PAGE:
Virtual reality helps troops recover from war trauma

By
June 17, 2007 22:47

Scientists hope a high-tech virtual experience that mimics the battlegrounds of Iraq can be used to help veterans recover from the trauma of war.

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Virtual reality helps troops recover from war trauma

Iraq missing troops 298.. (photo credit: AP)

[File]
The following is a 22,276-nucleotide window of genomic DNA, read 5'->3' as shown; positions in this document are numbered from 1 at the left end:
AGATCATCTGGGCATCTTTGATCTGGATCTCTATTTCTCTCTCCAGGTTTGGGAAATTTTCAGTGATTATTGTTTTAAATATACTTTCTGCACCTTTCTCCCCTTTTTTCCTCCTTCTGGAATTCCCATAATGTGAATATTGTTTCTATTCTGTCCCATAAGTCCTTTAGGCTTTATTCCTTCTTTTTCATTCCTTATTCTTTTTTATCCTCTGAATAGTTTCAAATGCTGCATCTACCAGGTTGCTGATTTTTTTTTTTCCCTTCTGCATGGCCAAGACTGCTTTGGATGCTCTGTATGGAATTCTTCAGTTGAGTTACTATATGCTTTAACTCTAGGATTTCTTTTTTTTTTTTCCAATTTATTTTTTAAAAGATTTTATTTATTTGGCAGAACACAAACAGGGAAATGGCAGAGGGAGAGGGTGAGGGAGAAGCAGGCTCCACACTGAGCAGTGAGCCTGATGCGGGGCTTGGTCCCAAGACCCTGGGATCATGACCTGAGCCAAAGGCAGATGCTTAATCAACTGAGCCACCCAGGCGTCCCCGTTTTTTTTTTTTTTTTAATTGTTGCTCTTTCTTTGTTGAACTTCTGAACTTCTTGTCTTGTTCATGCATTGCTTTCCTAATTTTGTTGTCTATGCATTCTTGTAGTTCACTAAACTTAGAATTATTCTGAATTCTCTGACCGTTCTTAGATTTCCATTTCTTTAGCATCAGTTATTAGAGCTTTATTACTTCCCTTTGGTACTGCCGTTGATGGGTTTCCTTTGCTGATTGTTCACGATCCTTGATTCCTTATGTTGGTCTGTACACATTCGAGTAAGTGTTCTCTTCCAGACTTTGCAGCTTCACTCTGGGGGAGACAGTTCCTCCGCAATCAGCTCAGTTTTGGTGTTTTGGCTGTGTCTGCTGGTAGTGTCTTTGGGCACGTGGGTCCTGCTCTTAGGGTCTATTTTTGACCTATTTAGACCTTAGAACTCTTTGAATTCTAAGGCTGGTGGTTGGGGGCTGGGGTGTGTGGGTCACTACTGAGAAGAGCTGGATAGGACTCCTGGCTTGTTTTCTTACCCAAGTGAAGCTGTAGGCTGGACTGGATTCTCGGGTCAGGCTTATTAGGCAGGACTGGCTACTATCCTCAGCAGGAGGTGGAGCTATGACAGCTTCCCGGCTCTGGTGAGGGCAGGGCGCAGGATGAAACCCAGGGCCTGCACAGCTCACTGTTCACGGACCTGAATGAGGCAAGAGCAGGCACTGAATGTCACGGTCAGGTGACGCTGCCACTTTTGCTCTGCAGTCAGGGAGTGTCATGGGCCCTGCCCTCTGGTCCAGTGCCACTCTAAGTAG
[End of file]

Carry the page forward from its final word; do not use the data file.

Scientists hope a high-tech virtual experience that mimics the battlegrounds of Iraq can be used to help veterans recover from the trauma of war. The Emory University study is designed to help find a new way to reduce or eliminate symptoms of post-traumatic stress disorder, a condition that affects up to one-third of Iraq War veterans. Virtual reality "exposure" therapy has been used to fight post-traumatic stress for a decade. The Emory study of 150 soldiers with PTSD is trying to prove that virtual reality can work better and faster when subjects take a drug once widely used to treat tuberculosis. The drug, d-Cycloserine or DCS, affects a region of the brain called the amygdala that processes memories and emotional reactions such as fear. Research shows the drug can decrease fear. Aaron Beach, a 23-year-old Army veteran, is enrolled in the study. He smells burning rubber, diesel fuel, even body odor as he sits behind the steering wheel of his Humvee in the virtual experience. Suddenly, gunfire crackles and Beach feels a jolt as a rocket-propelled grenade blasts his vehicle, shattering his hand and wounding a buddy. "It puts you back there, for sure," Beach said. "The stuff doesn't look totally real, but it all feels real. It's scary." The problem for Beach is the scene also plays out in his head when he is not wearing the virtual reality helmet. In everyday life, visions of Iraq come to Beach when he hears a loud noise, closes his eyes, rides his motorcycle, is in crowds or even when he spots garbage or parked cars on the roadside. Neither Beach nor the scientists yet know whether he is taking DCS, a tranquilizer or a placebo. But Beach says he is less jumpy and is feeling better after five sessions. During the sessions, the soldiers often get nervous. A few have had to take off helmets for a break. Others have cried. "I am deeply touched by the pain I witness," said Dr. Maryrose Gerardi, who runs the lab, "and it's always an honor for me to be allowed to share it."


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